Rogue Scholar Posts

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Published in Europe PMC News Blog
Author Summer Rosonovski

The practice of preprinting in the life sciences has grown rapidly. In addition to accelerating scientific publication, preprinting also has the potential to open new avenues of communication among researchers. For example, preprint peer review offers tremendous potential for changing the culture of scientific assessment, broadening participation, and enhancing the robustness of scholarship.

Published in bjoern.brembs.blog
Author Björn Brembs

There are those who demand journal peer-review be paid extra on top of academic salaries. Let’s have a look at the financials of that proposal. The article linked above confirms common rates of academic consulting fees, i.e., anything between US$100 per hour for graduate students and US$350 per hour for faculty. Taking a conservative US$200 as an easy, lower-bound estimate for, say, a post-doc hour seems to cover most cases.

Published in Sauropod Vertebra Picture of the Week
Author Mike Taylor

I was a bit shaken to read this short article, Submit It Again! Learning From Rejected Manuscripts (Campbell et al. 2022), recently posted on Mastodon by open-access legend Peter Suber. For example: Let’s pick this apart a bit. “Because they recently published a similar article” ? What is this nonsense.

Published in Stories by Adam Day on Medium
Author Adam Day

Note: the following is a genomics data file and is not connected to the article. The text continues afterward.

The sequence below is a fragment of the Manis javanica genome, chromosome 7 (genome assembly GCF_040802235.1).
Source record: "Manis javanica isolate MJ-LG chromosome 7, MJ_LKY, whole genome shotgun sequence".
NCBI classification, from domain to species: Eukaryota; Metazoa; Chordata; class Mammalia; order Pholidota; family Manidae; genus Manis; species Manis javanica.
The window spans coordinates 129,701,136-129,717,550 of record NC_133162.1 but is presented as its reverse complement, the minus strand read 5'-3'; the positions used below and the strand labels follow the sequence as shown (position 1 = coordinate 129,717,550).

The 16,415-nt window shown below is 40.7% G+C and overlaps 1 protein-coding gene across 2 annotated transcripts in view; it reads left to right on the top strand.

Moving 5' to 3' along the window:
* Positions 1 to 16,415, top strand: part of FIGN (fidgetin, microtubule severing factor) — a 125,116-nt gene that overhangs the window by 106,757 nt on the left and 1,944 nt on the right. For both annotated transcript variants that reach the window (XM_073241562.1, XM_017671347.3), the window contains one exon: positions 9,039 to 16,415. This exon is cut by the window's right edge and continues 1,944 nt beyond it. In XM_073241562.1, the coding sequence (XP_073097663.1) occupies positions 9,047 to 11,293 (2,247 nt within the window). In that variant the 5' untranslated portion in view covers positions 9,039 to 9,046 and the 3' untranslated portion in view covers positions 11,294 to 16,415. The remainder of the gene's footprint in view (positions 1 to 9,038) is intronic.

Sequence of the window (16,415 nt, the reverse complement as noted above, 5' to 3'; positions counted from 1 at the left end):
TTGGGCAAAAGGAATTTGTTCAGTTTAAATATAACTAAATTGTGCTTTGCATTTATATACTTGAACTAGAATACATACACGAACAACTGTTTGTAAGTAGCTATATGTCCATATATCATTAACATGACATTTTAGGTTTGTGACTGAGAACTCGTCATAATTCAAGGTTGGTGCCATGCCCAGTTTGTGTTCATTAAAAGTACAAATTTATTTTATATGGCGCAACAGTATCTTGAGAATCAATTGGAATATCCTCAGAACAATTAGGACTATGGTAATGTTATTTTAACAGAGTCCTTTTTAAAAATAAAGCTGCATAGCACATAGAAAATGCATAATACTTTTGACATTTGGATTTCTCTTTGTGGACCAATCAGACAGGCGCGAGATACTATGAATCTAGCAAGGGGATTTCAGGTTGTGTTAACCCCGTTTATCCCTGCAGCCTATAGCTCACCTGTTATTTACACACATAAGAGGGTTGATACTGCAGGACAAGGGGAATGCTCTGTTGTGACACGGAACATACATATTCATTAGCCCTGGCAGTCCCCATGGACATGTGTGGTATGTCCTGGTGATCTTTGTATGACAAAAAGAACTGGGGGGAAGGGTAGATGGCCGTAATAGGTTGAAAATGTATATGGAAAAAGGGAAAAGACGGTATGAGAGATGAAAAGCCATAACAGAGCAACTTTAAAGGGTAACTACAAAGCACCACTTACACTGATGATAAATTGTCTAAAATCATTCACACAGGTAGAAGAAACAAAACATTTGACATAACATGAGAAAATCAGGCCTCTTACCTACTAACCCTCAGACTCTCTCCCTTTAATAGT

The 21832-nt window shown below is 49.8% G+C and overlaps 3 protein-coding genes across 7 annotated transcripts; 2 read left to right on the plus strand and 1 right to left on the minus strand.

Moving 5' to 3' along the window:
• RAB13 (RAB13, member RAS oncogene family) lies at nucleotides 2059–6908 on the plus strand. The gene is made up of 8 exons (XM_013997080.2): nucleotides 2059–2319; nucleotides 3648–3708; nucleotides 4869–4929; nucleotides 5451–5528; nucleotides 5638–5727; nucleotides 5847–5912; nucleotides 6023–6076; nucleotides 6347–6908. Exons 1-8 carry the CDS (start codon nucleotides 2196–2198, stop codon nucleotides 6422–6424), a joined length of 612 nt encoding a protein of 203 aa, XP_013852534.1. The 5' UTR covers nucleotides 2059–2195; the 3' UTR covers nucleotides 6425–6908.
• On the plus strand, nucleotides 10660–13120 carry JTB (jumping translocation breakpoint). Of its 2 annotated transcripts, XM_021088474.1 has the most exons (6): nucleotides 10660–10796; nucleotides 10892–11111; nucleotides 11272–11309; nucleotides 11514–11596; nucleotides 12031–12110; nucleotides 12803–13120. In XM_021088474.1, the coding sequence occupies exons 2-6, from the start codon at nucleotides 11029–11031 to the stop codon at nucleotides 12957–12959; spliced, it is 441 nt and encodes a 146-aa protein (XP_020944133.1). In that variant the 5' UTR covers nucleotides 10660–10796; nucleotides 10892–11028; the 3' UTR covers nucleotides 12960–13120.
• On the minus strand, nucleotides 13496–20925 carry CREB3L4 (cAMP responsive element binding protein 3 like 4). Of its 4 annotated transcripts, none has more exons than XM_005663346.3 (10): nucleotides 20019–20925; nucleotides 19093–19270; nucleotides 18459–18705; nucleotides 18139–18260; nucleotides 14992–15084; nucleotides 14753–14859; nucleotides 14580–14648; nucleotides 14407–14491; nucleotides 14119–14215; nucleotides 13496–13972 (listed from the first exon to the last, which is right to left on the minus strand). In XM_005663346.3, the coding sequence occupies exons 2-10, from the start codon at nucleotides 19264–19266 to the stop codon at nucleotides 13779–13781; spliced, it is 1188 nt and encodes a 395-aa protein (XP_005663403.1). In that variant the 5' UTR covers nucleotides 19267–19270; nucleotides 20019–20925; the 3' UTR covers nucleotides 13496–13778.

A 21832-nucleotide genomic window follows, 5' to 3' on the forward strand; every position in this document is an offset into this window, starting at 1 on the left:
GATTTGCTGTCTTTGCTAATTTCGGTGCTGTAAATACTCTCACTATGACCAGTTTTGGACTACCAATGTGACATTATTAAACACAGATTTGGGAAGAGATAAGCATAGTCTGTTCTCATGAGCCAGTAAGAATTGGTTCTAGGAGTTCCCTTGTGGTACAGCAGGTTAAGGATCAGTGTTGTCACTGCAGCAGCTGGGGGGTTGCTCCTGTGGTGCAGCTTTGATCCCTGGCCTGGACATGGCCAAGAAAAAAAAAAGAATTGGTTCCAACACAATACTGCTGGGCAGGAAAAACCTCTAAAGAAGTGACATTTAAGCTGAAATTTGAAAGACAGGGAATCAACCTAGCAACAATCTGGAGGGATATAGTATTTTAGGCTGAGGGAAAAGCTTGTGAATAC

Also… what is an API? API keys come in many forms. Source: wiki commons The Papermill Alarm API, is a service which you can send some article metadata to and which will return an alert telling you if the paper looks like past papermill-products. Anyone can use it, but it definitely helps to have the support of an IT or data professional.

Published in Sauropod Vertebra Picture of the Week
Author Mike Taylor

Years ago, when I was young and stupid, I used to read papers containing phylogenetic analyses and think, “Oh, right, I see now, Euhelopus is not a mamenchisaurid after all, it’s a titanosauriform”. In other words, I believed the result that the computer spat out.

Published in Stories by Adam Day on Medium
Author Adam Day

The first time I flew over the North Atlantic was quite an experience. Through the clouds, I could see some little white boats out sailing in the sea. It was puzzling: from 30,000 feet, those boats must have been huge for me to be able to see them at all.

Published in Sauropod Vertebra Picture of the Week
Author Mike Taylor

Many aspects of scholarly publishing are presently in flux. But for most journals the process of getting a paper published remains essentially the same as decades ago, the main change being that documents are sent electronically rather than by post. It begins with the corresponding author of the paper submitting a manuscript — sometimes, though not often, in response to an invitation from a journal editor.